New Orleans resident Amzie Adams said he first noticed an unusual gas smell in the French Quarter and surrounding neighborhoods a week after the oil spill disaster started. An artist who’s been diagnosed with liver disease, Adams gave up using oil paints decades ago because the fumes affected his health.
“I’m one of those people who’re particularly sensitive to chemical fumes, and for the past two months I’ve really noticed something in the air, and I think it has to come from the spill,” says Mr. Adams. He reported his experience to a regional Poison Control office and has since received dozens of follow-up calls monitoring his health.
“Sometimes it’s smelled like methane gas, sometimes like a gas station," Adams said. "My eyes have been burning for two months now.”
Kura, of the University of New Orleans, is heading an interdisciplinary research effort examining air quality issues related to the spill, which will include scientists from several universities. Their research will rely in part on inverse modeling, a reverse methodology that will use air quality samples to estimate the actual size of the spill, he said.
“You have a vast area with unknown millions of gallons of crude, so it’s not as easy as measuring emissions from a smokestack,” said Kura. “The measurements you get at one point on a given day are dependent on the wind direction, so you have to measure over time to get a good idea of what the exposures are.”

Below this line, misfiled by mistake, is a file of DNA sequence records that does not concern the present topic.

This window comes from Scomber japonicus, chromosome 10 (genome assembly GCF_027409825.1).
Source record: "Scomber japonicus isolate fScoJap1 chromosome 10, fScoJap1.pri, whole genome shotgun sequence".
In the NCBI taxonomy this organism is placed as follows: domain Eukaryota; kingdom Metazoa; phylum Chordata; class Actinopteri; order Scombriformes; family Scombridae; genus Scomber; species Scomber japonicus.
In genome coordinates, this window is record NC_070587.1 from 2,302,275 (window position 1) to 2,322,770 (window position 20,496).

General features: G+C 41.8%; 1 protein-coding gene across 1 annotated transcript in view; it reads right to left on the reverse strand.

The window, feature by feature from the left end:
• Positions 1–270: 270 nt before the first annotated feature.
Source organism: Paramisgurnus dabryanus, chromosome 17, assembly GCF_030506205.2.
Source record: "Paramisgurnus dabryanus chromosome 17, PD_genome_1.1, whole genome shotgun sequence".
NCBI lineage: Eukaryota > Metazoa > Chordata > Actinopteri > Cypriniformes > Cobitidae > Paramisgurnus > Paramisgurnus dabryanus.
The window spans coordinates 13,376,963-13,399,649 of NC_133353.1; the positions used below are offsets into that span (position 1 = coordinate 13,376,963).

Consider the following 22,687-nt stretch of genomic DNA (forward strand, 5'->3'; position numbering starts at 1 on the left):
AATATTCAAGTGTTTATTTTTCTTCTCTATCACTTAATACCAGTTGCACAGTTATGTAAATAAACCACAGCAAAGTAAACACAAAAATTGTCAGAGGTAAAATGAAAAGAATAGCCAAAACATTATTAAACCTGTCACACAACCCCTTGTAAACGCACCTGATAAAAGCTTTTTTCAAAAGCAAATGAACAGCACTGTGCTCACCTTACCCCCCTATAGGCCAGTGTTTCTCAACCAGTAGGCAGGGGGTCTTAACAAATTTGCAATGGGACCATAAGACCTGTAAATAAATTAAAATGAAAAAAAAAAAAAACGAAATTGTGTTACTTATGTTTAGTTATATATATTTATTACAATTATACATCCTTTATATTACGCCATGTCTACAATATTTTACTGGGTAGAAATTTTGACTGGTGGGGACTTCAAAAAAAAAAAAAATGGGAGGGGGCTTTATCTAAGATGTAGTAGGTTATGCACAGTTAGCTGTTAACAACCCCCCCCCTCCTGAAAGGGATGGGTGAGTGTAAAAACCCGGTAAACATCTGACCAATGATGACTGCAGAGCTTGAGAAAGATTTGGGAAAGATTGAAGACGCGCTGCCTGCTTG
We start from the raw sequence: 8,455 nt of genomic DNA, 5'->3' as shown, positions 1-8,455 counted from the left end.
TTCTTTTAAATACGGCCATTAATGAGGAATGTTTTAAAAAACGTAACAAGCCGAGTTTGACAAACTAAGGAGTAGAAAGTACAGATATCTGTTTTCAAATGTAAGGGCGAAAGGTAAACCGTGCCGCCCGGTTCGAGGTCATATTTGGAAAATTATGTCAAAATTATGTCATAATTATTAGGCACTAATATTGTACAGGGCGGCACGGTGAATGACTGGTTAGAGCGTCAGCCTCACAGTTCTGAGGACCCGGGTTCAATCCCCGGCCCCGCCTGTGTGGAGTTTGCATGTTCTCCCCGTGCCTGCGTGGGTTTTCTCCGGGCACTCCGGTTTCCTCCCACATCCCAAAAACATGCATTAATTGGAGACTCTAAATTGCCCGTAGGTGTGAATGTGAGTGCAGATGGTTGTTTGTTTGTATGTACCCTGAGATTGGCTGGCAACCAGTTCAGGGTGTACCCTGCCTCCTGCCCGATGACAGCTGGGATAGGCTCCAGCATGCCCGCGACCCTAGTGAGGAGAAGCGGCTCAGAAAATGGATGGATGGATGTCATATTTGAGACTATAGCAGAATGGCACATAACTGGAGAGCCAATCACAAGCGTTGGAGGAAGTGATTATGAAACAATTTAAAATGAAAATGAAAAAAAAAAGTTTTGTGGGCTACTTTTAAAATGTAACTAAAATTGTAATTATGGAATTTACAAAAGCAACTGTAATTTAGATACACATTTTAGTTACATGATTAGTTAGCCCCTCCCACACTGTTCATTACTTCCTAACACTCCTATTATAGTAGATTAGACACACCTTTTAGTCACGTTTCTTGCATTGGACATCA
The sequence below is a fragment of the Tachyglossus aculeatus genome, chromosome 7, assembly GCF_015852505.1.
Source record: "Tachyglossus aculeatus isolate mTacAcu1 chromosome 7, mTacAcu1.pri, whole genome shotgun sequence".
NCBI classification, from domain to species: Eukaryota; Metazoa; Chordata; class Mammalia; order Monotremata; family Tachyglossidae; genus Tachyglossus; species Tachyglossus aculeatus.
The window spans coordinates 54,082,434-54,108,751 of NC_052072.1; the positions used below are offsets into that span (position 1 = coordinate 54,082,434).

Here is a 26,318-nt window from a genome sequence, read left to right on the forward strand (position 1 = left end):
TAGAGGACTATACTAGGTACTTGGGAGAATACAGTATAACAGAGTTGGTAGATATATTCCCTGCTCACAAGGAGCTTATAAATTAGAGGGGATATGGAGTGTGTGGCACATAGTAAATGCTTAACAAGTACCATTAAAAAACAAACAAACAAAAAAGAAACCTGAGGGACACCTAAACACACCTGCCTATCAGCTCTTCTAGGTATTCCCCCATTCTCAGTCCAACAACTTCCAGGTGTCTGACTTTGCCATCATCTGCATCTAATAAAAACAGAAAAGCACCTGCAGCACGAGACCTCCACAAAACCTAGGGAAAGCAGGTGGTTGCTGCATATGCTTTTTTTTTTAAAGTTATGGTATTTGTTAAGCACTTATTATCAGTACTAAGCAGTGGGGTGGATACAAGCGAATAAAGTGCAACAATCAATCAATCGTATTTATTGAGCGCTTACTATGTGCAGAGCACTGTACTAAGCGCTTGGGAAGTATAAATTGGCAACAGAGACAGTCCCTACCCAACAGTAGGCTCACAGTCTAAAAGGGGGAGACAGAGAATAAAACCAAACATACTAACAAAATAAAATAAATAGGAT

The multi-pronged study will also look at water quality issues, including whether soot and other pollutants created by burn-offs of oil in the Gulf have created acid rains and so-called “black rains,” which may affect groundwater and soil compositions.
“Air pollution is by far the most important factor in terms of human health, but the particulates created by burning oil on the surface are particularly toxic, and when they go up in the clouds they will come down with the rain,” Kura said.
Anna Hrybyk, of the Louisiana Bucket Brigade, said her organization is distributing air sample self-collection kits to residents of the Gulf region. The samples are sent to an independent lab for testing. The non-profit’s website includes an interactive map, which is relying on “crowd sourcing” to collect data about the spill.
Using e-mail, text messages, or by visiting the group's website, users can make their own reports regarding odors, ill health, oil on beaches, oiled wildlife, and a host of other impacts from the spill. The site has recorded 1,300 oil impacts since May 1, including 200 reports of vapor odors, she said. [Editor's note: The original paragraph has been changed to give the correct number of reports of vapor odors.]
“Regarding people as far away from the spill as New Orleans saying they can smell the hydrocarbons, I believe that is quite possible,” said Kura. “Some people are very sensitive to exposure, and it all depends on whether a plume of these vapors is over their area. On one day it could be yes and on another no.”